I don’t know about you, but I’m incredibly excited for Baku, the Mooneater and Genn Greymane. These legendary Neutrals, among the first revealed from the upcoming Witchwood expansion, provide a unique twist on the classic build-around formula. Unlike Reno, the Princes and Recruit cards, these new build-around’s powerful effects apply immediately. What’s more, their interaction with hero powers makes their impact unique for each class. So how can Graymane and Mooneater give you a reliable edge?
The Dude Deluge
One of the first potential opportunities to be identified by the community was the potential for Genn Greymane to provide an alternative build of Midrange “Dude” Paladin. Currently, Paladins focus ongrabbing early game board control with cheap minions and weapons, before snowballing with Call to Arms. Then, they finish off their opponent with either Murloc or Silver Hand Recruits. But Greymane allows Paladin to guarantee a solid early curve without 1-drops. And while a 1/1 for 1 doesn’t seem too scary, the competitive viability of a Silver Hand Recruit that doesn’t cost a card has already been proven by Drygulch Jailor.
With Paladin’s power cards in Call to Arms, Sunkeeper Tarim, Truesilver, Tirion, Equality, Spikeridged Steed and Consecrate all falling on even numbers, there’s a valid argument to gutting the 1-drops from Midrange Paladin for more 2 drops and a beefier late-game. Not only does this allow you to go the distance while always having decent early plays, it also makes your Call to Arms even more powerful. If Paladin gets more even-costed tools, this archetype could definitely be a contender.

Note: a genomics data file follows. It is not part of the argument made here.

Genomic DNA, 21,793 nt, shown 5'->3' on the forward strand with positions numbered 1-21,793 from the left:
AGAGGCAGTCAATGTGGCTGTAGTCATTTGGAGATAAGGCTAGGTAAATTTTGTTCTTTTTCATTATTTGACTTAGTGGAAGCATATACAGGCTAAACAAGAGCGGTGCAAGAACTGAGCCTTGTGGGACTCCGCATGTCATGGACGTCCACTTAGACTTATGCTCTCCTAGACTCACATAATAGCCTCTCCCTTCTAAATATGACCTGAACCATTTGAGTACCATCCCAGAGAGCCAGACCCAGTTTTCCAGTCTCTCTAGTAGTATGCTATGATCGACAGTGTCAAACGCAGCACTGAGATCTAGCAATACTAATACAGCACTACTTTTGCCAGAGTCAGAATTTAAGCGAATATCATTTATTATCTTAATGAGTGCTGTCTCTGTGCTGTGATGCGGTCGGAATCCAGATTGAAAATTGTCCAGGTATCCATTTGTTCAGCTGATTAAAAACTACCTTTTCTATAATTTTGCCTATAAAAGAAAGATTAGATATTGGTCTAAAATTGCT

Baku the Tank
Unlike Greymane, Baku doesn’t allow you to smooth out your curve quite so efficiently. In return however, the sheer strength of your hero power becomes tremendous. Ever since Justicar rotated out, Warriors have been mourning the loss of Tank Up. Quest Warrior’s Ragnaros hero power and Scourgelord Garrosh’s endless Whirlwind effects were somewhat of a consolation, but the comforting clang of gaining 4 armour per turn has been gone far too long.
Luckily for fans of fatigue calculations, Baku could return this strategy to the fore. While it would mean giving up Control Warrior staples like Execute, Blood Razor, Drywhisker Armourer and Grommash Hellscream, the power of reliable activators for armour-synergy cards and the sheer lifegain potential could be more than enough to make up for these losses. Warrior is expected to gain more powerful cards to make up for its current doldrums. If many of them are odd, then Druid may very well be unseated as new king of Armor.
Baku doesn’t just provide defensive capabilities. As theorised on Omnistone, It could also be a potent aggressive tool. Hunter has often been a class defined by an extremely aggressive hero power, but Baku allows this to be taken to the next level. With a Quick Shot to the face every turn, Face Hunter could return. There are plenty of potent 1 and 3 mana cards (with maybe a 5 drop like Leeroy) that could add up to an extremely aggressive and potent deck.
As heals and taunts have got stronger, classic Face Hunter faded into obscurity. But upping the core damage engine by 50% could be enough of a push to make it relevant in the meta again. With powerful Hunter 2 drops like Kindly Grandmother and Cat Trick rotating out, then the opportunity cost is yet lower.
Greymane reopens other old strategies too. One plan, could be a revitalisation of an old-school archetype in Handlock. Defile, Amethyst Spellstone, Twilight Drake and Mountain Giant could combine with a 1 mana Lifetap to create some spectacular strategies. Most notably, a 1 mana lifetap could see Mountain Giant come down on 3, and reliable 4/10 Twilight Drakes.
But other even-mana tools would likely need to be introduced in order to compete with the power of Cubelock, which looks to stay mostly intact. Without the staying power of Voidlords, the deck could crumble to aggression.
Images courtesy of Blizzard Entertainment via Hearthstone.gamepedia.com.